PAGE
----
Indie Year Reflection

2013 marked my first year as a self-published . I published three coming-of-age novels, Starlet’s Web, Starlet’s Run, and Starlet’s Light. I didn’t participate in a huge marketing campaign as I had planned to do when I conceived the project. Nor did I blast away my modest expectations. I spent most of my time surprised to get interest in the series and then waiting for a commitment from one of the interested parties.

Each time a party showed interest, I signed the NDAs. I waited…for months.

I’m flattered that I had so much interest. I’m bummed that the interest was always conditional on tossing the student athlete’s Christian values and increasing the sexual encounters of the teen actress. Book publishers and film directors were uncomfortable with a teen actor struggling with moral choices. Several told me that teens didn’t buy books so the series had to appeal to women over 40 because they were the only purchasers who mattered.  Those readers, they insisted, were too bitter to sympathize with a successful teen actress who prays.

While I negotiated, reviews started to come in from the ARCs that were out there. The editors were right that some older women did not show compassion for a successful teen actress coming of age in Hollywood. However, most readers did. The reviews were not nearly as bad as the editors told me they would be.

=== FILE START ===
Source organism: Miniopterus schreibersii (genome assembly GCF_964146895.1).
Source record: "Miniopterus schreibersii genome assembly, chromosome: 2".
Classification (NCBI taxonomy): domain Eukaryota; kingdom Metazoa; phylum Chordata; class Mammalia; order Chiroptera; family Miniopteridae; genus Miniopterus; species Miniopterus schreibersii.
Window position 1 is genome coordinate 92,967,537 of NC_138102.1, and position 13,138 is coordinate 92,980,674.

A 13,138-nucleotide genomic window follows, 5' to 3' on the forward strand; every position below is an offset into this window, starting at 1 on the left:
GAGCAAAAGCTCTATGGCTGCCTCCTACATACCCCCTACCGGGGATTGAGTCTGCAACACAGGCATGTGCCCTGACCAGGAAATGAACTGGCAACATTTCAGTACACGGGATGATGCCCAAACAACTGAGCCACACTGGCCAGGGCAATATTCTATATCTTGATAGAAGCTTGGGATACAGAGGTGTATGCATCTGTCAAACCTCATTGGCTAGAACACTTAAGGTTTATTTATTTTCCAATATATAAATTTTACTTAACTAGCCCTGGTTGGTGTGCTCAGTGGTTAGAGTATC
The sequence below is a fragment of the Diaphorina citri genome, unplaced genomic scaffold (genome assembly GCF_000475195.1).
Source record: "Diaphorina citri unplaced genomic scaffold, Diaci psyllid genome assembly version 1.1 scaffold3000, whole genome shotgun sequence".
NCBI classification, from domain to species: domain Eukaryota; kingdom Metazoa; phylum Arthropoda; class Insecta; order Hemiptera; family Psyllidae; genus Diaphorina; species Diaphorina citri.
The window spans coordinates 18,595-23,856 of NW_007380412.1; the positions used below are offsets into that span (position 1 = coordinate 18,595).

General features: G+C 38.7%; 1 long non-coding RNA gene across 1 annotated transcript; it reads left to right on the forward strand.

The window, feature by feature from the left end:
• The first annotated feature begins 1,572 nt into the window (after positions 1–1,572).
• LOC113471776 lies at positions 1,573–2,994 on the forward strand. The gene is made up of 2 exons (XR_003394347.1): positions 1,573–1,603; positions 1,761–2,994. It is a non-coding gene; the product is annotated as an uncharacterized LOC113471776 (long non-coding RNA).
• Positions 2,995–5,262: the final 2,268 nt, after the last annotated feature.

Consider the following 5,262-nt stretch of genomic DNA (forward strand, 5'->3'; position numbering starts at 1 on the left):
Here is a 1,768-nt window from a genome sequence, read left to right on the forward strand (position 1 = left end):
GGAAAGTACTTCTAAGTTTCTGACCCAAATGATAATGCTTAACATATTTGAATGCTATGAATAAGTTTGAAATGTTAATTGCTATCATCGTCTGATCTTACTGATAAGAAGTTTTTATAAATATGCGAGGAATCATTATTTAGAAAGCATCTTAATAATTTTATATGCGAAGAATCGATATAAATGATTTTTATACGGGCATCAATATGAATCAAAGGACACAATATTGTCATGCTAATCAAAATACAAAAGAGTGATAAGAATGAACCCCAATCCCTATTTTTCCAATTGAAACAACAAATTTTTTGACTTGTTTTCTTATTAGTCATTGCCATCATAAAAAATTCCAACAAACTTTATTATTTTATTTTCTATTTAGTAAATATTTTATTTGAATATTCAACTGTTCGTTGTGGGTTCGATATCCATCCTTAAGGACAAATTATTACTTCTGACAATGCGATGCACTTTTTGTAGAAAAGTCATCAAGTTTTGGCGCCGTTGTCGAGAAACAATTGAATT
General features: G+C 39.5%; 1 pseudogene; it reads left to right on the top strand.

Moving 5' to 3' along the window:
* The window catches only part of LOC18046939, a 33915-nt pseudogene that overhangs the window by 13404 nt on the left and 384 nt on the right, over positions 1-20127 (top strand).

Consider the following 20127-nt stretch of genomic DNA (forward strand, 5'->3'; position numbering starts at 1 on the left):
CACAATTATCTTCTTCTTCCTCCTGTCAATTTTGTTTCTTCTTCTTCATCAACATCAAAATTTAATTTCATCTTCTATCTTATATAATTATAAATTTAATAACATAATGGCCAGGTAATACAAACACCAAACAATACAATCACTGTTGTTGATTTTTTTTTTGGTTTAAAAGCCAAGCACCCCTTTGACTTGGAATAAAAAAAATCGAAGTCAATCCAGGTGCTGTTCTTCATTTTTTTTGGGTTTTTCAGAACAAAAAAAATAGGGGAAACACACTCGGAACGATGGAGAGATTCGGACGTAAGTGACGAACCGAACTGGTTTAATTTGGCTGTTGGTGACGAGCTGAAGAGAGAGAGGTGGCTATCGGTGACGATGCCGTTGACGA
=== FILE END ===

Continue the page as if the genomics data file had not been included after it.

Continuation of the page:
But I didn’t write my series for women who have made their mistakes. I wrote my series to help young men and women not make their mistakes. To me, I think the reviews are as much as a social commentary as is the series.

I lived among Hollywood’s elite when I raised my kids from 2006-2009 in Santa Monica. The series shares what I observed. I know what I’m talking about. I have seen the future of where stories are headed. I predict a huge increase in parents thinking it is fine to cut up girls for beauty, especially since so many women over 40 are cutting up themselves.

I don’t need money. I don’t want fame. I wrote Starlet’s story to make teens aware of how pop culture affects them. I want teens to see that plastic surgery should not be an expected part of beauty, that too thin is unhealthy, that steroids or doping are not okay choices to get that college athletic scholarship, that Mommy Dearest can be a good person who made some terrible choices, and that stories are just that: stories.

The women over 40 made the Fifty Shades erotica series huge, and I’m worried that every teen will see the R-rated film series and think the bedroom scenes are common or, worse, cool. The films are already targeted to teens. Young Hollywood is already promoting them. Miley is twerking. Hollywood is exploiting girls. Social media is influencing what society accepts.

I’m saying, “No; enough with Hollywood’s short-term focus on profit and social media’s focus on ‘Likes’ and the RT.” The few who choose our stories must be more responsible.

We need to accept the world as it is and change what we can to improve the world for our children. Reject the book deals that compromise the story. End the love-at-first-sight YA shortcut, required love-triangle, and happy ending. Writers, make your readers think. Readers, think.

-Carla Hanna, author of Starlet’s Series coming-of-age fiction Starlet’s Web | Starlet’s Run | Starlet’s Light | One of Wattpad‘s most followed users with +28,000 fans and +1,035,000 reads

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